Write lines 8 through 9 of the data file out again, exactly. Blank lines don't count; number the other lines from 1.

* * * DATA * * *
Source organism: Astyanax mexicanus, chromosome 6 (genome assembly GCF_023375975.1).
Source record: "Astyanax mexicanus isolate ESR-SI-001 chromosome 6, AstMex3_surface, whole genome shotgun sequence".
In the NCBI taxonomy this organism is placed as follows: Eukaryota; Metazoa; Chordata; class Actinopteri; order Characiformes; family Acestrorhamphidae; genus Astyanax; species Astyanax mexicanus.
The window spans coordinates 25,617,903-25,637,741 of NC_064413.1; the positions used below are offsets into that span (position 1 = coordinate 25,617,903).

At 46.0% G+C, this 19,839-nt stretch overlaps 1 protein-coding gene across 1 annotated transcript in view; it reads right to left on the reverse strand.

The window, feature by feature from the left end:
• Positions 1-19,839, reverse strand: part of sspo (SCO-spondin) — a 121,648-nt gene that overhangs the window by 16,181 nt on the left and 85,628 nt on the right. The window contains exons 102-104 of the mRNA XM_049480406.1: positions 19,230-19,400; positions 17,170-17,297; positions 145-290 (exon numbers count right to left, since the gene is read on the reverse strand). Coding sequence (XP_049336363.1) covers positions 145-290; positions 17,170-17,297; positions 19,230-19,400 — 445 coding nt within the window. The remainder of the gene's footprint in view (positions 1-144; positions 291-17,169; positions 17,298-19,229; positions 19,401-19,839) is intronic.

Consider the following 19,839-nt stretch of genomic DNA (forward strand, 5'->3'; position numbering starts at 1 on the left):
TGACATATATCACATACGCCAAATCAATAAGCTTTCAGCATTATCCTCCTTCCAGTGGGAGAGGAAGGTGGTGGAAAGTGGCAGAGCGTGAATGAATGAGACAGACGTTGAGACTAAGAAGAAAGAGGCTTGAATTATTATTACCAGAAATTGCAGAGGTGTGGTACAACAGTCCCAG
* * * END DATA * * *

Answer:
Consider the following 19,839-nt stretch of genomic DNA (forward strand, 5'->3'; position numbering starts at 1 on the left):
TGACATATATCACATACGCCAAATCAATAAGCTTTCAGCATTATCCTCCTTCCAGTGGGAGAGGAAGGTGGTGGAAAGTGGCAGAGCGTGAATGAATGAGACAGACGTTGAGACTAAGAAGAAAGAGGCTTGAATTATTATTACCAGAAATTGCAGAGGTGTGGTACAACAGTCCCAG